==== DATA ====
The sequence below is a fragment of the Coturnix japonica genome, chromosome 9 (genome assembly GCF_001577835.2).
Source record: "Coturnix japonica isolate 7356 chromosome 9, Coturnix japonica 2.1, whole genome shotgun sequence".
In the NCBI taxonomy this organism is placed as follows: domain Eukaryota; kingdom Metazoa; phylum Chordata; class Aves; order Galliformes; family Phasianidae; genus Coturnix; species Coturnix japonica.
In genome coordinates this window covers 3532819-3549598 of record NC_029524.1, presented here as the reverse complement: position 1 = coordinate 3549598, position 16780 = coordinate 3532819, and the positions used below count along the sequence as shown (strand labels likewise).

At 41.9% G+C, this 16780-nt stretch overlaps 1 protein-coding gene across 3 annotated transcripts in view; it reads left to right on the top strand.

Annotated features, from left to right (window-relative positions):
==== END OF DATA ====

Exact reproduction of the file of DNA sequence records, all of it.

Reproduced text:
The sequence below is a fragment of the Coturnix japonica genome, chromosome 9 (genome assembly GCF_001577835.2).
Source record: "Coturnix japonica isolate 7356 chromosome 9, Coturnix japonica 2.1, whole genome shotgun sequence".
In the NCBI taxonomy this organism is placed as follows: domain Eukaryota; kingdom Metazoa; phylum Chordata; class Aves; order Galliformes; family Phasianidae; genus Coturnix; species Coturnix japonica.
In genome coordinates this window covers 3532819-3549598 of record NC_029524.1, presented here as the reverse complement: position 1 = coordinate 3549598, position 16780 = coordinate 3532819, and the positions used below count along the sequence as shown (strand labels likewise).

At 41.9% G+C, this 16780-nt stretch overlaps 1 protein-coding gene across 3 annotated transcripts in view; it reads left to right on the top strand.

Annotated features, from left to right (window-relative positions):